A new report paints a dire portrait of arts education in New York City schools.
The "State of the Arts" report, released by Comptroller Scott Stringer Monday, found arts education lacking citywide, with the shortage disproportionately affecting some of the lowest-income communities.
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Overall, one in five city schools don't have a full- or part-time certified arts teacher, despite a state law requiring that middle and high school students receive arts instruction from a certified teacher, according to the report's analysis of data from last year. The report also found 10 percent of schools have no dedicated arts room.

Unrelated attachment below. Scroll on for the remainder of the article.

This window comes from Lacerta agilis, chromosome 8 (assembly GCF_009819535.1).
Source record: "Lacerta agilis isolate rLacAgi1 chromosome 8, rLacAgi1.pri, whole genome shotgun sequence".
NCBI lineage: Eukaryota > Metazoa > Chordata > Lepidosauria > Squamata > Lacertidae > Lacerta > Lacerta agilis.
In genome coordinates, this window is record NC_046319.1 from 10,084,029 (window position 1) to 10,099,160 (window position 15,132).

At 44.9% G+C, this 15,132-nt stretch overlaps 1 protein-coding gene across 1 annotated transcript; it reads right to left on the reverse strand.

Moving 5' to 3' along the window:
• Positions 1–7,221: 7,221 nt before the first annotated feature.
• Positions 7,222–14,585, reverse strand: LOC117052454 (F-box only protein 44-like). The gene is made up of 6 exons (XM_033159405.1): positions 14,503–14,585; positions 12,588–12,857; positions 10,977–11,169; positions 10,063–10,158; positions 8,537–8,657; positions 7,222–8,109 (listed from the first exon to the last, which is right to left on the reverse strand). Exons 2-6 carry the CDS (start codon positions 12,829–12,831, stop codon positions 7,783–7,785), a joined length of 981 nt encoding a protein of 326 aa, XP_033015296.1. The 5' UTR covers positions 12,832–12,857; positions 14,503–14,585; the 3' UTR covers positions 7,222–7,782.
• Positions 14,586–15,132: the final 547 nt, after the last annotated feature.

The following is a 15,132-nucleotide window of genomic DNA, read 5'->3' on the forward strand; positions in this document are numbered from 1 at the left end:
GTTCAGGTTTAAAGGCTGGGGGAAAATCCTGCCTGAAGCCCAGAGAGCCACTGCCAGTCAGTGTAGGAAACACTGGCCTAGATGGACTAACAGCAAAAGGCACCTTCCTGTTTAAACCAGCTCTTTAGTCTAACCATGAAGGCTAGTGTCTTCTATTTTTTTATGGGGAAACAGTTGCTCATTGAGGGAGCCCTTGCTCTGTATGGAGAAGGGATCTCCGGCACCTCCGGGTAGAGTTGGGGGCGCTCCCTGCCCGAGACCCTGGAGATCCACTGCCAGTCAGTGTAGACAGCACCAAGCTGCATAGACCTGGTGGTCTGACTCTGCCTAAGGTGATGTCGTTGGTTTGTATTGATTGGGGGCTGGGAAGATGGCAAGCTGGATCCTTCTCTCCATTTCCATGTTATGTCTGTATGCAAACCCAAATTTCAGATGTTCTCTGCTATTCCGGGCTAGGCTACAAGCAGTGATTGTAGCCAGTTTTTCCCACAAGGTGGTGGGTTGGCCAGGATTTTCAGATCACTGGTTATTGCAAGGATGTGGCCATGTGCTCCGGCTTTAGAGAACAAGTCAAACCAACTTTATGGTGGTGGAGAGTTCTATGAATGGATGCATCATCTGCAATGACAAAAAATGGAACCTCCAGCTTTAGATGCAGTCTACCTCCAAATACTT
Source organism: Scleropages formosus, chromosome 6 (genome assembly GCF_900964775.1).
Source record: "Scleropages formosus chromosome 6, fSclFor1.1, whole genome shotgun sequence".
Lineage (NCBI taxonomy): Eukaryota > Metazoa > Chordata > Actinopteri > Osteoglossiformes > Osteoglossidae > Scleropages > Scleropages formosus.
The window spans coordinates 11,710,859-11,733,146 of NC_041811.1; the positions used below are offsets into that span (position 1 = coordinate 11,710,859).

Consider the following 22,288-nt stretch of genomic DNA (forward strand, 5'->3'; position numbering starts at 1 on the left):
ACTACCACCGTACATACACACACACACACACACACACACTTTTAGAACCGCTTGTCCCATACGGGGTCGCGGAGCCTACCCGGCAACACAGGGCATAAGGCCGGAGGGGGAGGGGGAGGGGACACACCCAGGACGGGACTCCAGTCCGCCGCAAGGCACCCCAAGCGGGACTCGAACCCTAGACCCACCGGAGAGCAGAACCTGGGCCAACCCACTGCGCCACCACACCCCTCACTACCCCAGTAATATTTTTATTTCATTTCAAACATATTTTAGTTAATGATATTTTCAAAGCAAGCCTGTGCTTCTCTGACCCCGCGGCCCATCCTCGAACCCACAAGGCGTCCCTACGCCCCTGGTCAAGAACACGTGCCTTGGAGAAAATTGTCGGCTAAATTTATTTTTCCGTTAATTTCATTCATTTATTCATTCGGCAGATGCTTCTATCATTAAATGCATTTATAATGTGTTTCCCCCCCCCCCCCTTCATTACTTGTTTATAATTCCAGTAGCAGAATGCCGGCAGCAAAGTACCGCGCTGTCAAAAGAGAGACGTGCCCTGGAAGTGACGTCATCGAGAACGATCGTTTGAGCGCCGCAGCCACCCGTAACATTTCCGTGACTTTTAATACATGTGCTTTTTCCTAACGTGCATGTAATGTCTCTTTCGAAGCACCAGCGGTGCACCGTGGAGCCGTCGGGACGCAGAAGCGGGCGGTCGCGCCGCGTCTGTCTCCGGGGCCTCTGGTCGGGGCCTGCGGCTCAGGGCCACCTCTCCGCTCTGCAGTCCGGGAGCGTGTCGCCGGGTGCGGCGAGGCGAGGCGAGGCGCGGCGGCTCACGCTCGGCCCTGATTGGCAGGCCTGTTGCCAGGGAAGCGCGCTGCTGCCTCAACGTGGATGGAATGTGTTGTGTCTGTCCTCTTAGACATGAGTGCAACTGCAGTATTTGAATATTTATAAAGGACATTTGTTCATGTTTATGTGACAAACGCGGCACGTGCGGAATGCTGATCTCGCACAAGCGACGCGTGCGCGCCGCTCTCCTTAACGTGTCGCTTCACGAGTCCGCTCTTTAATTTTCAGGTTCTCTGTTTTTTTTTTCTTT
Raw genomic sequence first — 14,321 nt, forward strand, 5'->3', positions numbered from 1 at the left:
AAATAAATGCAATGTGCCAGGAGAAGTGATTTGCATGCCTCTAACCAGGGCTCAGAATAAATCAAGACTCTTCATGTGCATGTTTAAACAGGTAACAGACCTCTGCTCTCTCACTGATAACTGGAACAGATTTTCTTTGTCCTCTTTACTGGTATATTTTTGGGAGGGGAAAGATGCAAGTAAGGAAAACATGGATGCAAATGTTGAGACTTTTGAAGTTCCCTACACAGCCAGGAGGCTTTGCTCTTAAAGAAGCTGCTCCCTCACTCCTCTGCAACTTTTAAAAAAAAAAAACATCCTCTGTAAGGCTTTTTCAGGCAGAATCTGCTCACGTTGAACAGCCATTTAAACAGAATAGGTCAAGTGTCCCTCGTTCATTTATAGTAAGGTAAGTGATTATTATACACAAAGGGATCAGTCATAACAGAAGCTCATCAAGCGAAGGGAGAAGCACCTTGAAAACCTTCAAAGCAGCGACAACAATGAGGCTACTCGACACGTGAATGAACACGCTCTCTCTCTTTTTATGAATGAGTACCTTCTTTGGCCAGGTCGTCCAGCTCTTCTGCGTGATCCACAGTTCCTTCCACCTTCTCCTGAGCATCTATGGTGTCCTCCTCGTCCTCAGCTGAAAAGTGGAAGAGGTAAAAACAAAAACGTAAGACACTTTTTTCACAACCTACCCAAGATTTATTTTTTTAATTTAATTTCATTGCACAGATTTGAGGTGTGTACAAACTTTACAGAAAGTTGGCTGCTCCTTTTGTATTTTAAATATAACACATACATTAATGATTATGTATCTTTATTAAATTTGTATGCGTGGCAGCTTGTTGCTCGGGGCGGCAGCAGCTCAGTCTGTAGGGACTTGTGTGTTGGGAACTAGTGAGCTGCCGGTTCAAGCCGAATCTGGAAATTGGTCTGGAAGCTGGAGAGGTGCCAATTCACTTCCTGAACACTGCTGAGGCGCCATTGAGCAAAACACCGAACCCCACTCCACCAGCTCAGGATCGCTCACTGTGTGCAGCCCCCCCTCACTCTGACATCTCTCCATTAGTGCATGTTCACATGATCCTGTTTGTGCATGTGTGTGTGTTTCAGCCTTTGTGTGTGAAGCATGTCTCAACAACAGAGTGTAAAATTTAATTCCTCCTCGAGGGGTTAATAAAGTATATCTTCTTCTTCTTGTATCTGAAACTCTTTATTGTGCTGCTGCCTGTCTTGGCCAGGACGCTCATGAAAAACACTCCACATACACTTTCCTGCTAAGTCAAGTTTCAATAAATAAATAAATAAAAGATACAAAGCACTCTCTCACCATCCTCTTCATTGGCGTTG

The deficiency is worse in low-income areas like the South Bronx and Central Brooklyn, where the report found more than 42 percent of schools don't have full- or part-time certified arts teachers.
Stringer's office attributed the findings to decreases in funding.
"With new leadership at City Hall and at the DOE, we have a unique opportunity to make arts education equal for all – by defining the challenges that currently exist and coming up with lasting solutions to move our city forward," Stringer said in a statement.
Schools Chancellor Carmen Fariña said the city will work to provide schools with support to offer art classes for students.
"A well-rounded education that encourages creativity in tandem with a broad range of knowledge and skills is critical for our students’ success in the classroom and beyond," Fariña said in a statement.
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